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Central Valley Project Funds Recovery
Photo Credit: Jon Katz and Meghan Gilbart
By Basia Trout
Over many decades, wildlife and its habitats have declined significantly in the Central Valley of California. To help mitigate this loss, the Bureau of Reclamation and the Fish and Wildlife Service co-manage two programs that contribute to the recovery of threatened and endangered species: the Central Valley Project Conservation Program (CVPCP) and the Central Valley Project Improvement Act (CVPIA) Habitat Restoration Program (HRP).
With about $3.5 million available for funding each year, these programs have provided more than $30 million to various organizations and agencies to complete over 130 projects since 1996. Established under separate regulatory and legislative authorities, the CVPCP and HRP share the same objective: to benefit federally listed species affected by the Central Valley Project (CVP) in California.
The CVP is one of the nation’s major water developments. It protects California’s Central Valley from water shortages, improves Sacramento River navigation, produces electric power, protects against floods, provides opportunities for recreation and water quality enhancement, and delivers water to farms, homes, industries, and the environment. At the same time, it has had inevitable impacts on the valley’s wildlife.
Each year, the CVPCP and HRP receive and evaluate conservation project proposals under a single integrated process. The programs are guided by a technical team composed of biologists and managers from Reclamation, the Service, and the California Department of Fish and Game. Potential projects are ranked based on established priorities related to species affected, critical habitats, and geographic areas. Proposals considered for funding under both programs are grouped into four categories: habitat protection, habitat restoration, research, and other projects described below.
The programs have limited funding and therefore rely heavily on contributions by project partners. In fact, project applicants are highly encouraged to seek complementary sources of funding.
Twelve to 15 projects are funded annually. Approximately 50 percent of the funds go toward the protection of habitats through fee title acquisition or conservation easements. For example, in 2004 the programs contributed funding to purchase a conservation easement on the 3,185-acre (1,290-hectare) Forster Ranch in San Joaquin County. Partners included the Bureau of Land Management and The Nature Conservancy. This property supports important vernal pool and grassland habitats, and such endangered species as the vernal pool tadpole shrimp (Lepidurus packardi). The project was considered urgent, as urban and vineyard development surrounded the property.
Photo Credit: John Thomson
About 20 percent of program funds go toward habitat restoration. In 2004, for example, funding was provided to River Partners, a not-for-profit conservation organization, to restore and enhance 226 acres (91 ha) of riparian habitat on the Drumheller Slough Unit of the Sacramento River National Wildlife Refuge in Glenn County. Restoration activities included planting a variety of native plant species, reducing non-native plants, integrating native grasses with woody plants, and preserving existing native plants. Species that benefit from this project include the threatened valley elderberry longhorn beetle (Desmocerus californicus dimorphus) and numerous neotropical migratory bird species.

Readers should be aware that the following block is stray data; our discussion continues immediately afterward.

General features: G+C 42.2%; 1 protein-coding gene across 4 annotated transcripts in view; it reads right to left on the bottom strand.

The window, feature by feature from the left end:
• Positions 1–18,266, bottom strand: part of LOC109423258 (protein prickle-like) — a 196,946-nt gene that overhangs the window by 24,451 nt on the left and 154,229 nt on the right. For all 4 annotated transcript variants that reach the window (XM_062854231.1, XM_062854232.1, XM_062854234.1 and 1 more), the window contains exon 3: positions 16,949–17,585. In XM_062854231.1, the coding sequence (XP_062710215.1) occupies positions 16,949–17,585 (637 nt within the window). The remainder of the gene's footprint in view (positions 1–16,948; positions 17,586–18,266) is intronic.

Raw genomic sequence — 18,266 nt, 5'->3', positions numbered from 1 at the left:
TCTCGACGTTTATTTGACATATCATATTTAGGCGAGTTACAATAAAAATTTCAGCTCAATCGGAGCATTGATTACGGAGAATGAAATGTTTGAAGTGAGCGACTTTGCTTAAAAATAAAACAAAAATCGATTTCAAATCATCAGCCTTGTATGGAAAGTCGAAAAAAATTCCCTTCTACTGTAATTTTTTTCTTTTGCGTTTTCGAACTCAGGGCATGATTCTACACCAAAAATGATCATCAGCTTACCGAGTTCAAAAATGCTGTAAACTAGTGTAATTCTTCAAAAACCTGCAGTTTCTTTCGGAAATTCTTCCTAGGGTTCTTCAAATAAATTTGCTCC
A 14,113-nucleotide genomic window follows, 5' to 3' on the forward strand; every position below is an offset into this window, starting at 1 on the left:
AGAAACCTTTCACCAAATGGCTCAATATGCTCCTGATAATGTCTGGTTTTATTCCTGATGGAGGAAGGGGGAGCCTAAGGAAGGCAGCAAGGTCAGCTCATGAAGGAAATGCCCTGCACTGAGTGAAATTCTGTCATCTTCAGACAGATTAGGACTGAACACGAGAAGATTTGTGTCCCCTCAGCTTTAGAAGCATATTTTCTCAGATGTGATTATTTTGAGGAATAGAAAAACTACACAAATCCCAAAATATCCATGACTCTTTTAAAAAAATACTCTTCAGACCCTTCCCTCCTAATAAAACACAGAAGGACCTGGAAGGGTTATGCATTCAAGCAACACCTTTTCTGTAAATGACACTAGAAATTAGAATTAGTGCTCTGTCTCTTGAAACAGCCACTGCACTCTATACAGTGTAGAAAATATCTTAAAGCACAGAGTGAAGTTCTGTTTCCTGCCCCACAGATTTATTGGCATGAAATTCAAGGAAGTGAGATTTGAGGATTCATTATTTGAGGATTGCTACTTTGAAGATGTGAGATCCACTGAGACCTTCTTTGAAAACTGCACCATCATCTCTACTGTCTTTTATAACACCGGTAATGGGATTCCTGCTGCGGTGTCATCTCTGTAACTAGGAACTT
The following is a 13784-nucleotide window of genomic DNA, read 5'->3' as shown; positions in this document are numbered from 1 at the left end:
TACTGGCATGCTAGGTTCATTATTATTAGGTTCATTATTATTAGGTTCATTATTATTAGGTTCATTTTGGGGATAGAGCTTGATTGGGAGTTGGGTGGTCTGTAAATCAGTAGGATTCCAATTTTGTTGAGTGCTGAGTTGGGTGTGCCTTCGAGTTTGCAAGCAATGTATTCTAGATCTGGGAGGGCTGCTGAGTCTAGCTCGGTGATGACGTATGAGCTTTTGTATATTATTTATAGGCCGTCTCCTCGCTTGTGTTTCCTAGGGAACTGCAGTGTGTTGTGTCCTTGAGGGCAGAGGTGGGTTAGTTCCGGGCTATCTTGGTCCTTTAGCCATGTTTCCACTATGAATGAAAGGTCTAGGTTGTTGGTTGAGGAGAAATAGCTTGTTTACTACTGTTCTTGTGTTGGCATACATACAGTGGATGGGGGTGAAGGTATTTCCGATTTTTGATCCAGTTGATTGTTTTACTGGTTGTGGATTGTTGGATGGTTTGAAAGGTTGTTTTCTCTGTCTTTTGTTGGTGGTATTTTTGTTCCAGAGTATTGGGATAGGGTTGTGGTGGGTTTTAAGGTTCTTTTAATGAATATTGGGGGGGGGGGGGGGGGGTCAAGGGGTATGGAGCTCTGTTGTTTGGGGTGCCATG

Another 20 percent of program funds are directed toward targeted research activities that address status, habitat needs, and behavior of specific listed species affected by the CVP. In 2004 and 2005, the CVPCP partnered with the Endangered Species Recovery Program at California State University, Stanislaus, and provided funding towards a three-year project to reintroduce the endangered San Joaquin kit fox (Vulpes macrotis mutica) into vacant or restored lands in the San Joaquin Valley. Genetic and behavioral studies are being conducted on potential source populations and individual foxes to determine which are most suited for successful reintroduction.
Finally, the CVPCP and HRP contribute about 10 percent of funds for other activities such as public outreach and education, development of land management plans, and captive breeding and reintroduction that promote conservation of CVP-affected species and habitats. For example, the programs have contributed more than $2 million toward the construction of breeding pens, riparian habitat restoration, and captive breeding and release of the riparian brush rabbit (Sylvilagus bachmani riparius), a critically endangered mammal in the San Joaquin Valley.
Over the last 11 years, the CVPCP and HRP have provided an excellent source of funding for crucial projects that protect and restore many listed species of California’s Central Valley. These programs are making an important difference in helping to recover species whose habitat has been, and continues to be, subject to degradation, destruction, and fragmentation.
Basia Trout, a natural resource specialist in the Bureau of Reclamation’s Northern California Area Office and a member of the CVPCP/HRP Technical Team, can be reached at 530-528-0512 or firstname.lastname@example.org. Program Managers for the CVPCP/HRP are John Thomson (Bureau of Reclamation) and Caroline Prose (Fish and Wildlife Service). John can be reached at 916- 978-5052 or email@example.com; Caroline can be reached at 916-414-6575, or firstname.lastname@example.org.
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